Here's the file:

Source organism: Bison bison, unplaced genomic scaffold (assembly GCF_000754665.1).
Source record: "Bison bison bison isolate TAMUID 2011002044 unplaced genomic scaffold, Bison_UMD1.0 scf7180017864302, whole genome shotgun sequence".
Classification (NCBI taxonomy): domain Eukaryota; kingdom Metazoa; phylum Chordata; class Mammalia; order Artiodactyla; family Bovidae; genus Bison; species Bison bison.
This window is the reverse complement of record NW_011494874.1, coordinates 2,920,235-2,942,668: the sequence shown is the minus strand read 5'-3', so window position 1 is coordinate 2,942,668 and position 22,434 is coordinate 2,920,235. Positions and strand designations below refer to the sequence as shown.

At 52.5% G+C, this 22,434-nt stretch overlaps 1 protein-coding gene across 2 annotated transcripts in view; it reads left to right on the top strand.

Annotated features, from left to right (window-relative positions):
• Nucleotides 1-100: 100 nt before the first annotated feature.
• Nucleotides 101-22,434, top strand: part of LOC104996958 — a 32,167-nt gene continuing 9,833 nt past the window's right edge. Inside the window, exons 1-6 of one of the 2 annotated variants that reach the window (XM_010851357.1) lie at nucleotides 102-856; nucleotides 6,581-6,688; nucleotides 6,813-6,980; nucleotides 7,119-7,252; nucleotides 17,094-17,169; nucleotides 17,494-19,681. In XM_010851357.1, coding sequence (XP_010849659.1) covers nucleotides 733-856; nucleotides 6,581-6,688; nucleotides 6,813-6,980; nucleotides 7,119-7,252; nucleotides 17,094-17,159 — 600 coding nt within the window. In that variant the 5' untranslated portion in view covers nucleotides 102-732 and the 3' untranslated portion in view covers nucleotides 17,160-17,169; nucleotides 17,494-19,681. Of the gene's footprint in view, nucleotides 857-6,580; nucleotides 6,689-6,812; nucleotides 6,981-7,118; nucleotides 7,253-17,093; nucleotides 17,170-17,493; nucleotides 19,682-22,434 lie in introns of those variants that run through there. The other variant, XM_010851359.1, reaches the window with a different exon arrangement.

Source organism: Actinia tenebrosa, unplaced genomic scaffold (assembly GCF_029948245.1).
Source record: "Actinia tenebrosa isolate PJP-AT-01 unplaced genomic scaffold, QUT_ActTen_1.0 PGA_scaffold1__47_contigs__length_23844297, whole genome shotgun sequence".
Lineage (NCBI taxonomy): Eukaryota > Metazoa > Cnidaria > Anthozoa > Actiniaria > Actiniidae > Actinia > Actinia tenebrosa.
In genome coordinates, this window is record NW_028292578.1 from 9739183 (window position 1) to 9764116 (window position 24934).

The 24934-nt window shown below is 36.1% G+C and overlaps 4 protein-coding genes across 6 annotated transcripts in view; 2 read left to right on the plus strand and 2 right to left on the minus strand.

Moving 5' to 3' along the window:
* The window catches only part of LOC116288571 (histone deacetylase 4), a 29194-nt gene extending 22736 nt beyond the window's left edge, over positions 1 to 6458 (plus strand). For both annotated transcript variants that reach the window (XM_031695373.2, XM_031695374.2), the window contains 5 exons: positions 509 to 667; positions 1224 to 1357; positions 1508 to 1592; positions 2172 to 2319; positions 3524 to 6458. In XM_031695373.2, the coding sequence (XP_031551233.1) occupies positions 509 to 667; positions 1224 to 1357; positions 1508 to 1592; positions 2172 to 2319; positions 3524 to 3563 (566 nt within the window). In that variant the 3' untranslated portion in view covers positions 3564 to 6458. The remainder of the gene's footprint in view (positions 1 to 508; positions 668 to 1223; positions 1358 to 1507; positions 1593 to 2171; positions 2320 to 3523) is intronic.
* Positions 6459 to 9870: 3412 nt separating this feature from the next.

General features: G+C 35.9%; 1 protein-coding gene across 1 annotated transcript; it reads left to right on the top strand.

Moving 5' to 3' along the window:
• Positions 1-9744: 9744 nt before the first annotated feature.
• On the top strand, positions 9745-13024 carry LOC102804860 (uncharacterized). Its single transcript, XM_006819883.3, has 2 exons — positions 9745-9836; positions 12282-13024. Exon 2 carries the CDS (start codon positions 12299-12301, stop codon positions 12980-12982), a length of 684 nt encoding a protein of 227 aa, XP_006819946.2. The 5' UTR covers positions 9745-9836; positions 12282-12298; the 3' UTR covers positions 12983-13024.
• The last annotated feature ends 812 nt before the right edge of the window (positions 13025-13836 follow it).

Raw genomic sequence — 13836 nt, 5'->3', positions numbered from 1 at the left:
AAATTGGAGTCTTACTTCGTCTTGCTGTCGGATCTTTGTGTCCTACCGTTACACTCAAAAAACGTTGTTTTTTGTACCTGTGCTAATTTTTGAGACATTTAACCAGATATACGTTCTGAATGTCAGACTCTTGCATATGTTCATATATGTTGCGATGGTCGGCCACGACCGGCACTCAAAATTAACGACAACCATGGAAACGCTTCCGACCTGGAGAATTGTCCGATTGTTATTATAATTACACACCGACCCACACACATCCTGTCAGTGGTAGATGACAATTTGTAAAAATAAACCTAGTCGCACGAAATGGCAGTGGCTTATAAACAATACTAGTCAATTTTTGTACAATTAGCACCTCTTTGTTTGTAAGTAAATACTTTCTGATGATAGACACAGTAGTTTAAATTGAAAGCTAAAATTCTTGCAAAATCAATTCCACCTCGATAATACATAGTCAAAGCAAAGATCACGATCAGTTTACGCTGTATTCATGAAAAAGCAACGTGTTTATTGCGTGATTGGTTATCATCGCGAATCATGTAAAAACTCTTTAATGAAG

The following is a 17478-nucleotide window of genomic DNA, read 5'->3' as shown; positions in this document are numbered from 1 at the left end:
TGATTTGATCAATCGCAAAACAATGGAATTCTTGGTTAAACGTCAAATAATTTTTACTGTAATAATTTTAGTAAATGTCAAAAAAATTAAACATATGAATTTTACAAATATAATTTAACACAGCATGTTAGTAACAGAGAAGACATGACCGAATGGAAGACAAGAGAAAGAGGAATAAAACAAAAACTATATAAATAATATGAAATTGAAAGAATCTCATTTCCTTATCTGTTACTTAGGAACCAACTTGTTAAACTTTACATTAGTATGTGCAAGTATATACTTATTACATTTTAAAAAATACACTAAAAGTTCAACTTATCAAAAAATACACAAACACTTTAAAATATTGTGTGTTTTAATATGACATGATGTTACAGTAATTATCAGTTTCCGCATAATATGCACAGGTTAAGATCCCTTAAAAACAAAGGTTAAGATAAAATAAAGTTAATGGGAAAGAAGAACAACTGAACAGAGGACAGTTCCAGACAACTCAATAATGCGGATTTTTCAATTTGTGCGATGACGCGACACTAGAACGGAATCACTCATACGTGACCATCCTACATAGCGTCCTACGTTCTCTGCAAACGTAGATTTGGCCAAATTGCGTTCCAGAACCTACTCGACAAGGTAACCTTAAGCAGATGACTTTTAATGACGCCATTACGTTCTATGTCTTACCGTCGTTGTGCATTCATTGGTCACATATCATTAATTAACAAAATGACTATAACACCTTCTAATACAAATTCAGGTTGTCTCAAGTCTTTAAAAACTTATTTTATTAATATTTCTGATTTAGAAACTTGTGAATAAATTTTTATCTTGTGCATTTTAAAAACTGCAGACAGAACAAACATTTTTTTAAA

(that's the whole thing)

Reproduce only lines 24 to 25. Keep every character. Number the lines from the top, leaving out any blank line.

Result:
The following is a 17478-nucleotide window of genomic DNA, read 5'->3' as shown; positions in this document are numbered from 1 at the left end:
TGATTTGATCAATCGCAAAACAATGGAATTCTTGGTTAAACGTCAAATAATTTTTACTGTAATAATTTTAGTAAATGTCAAAAAAATTAAACATATGAATTTTACAAATATAATTTAACACAGCATGTTAGTAACAGAGAAGACATGACCGAATGGAAGACAAGAGAAAGAGGAATAAAACAAAAACTATATAAATAATATGAAATTGAAAGAATCTCATTTCCTTATCTGTTACTTAGGAACCAACTTGTTAAACTTTACATTAGTATGTGCAAGTATATACTTATTACATTTTAAAAAATACACTAAAAGTTCAACTTATCAAAAAATACACAAACACTTTAAAATATTGTGTGTTTTAATATGACATGATGTTACAGTAATTATCAGTTTCCGCATAATATGCACAGGTTAAGATCCCTTAAAAACAAAGGTTAAGATAAAATAAAGTTAATGGGAAAGAAGAACAACTGAACAGAGGACAGTTCCAGACAACTCAATAATGCGGATTTTTCAATTTGTGCGATGACGCGACACTAGAACGGAATCACTCATACGTGACCATCCTACATAGCGTCCTACGTTCTCTGCAAACGTAGATTTGGCCAAATTGCGTTCCAGAACCTACTCGACAAGGTAACCTTAAGCAGATGACTTTTAATGACGCCATTACGTTCTATGTCTTACCGTCGTTGTGCATTCATTGGTCACATATCATTAATTAACAAAATGACTATAACACCTTCTAATACAAATTCAGGTTGTCTCAAGTCTTTAAAAACTTATTTTATTAATATTTCTGATTTAGAAACTTGTGAATAAATTTTTATCTTGTGCATTTTAAAAACTGCAGACAGAACAAACATTTTTTTAAA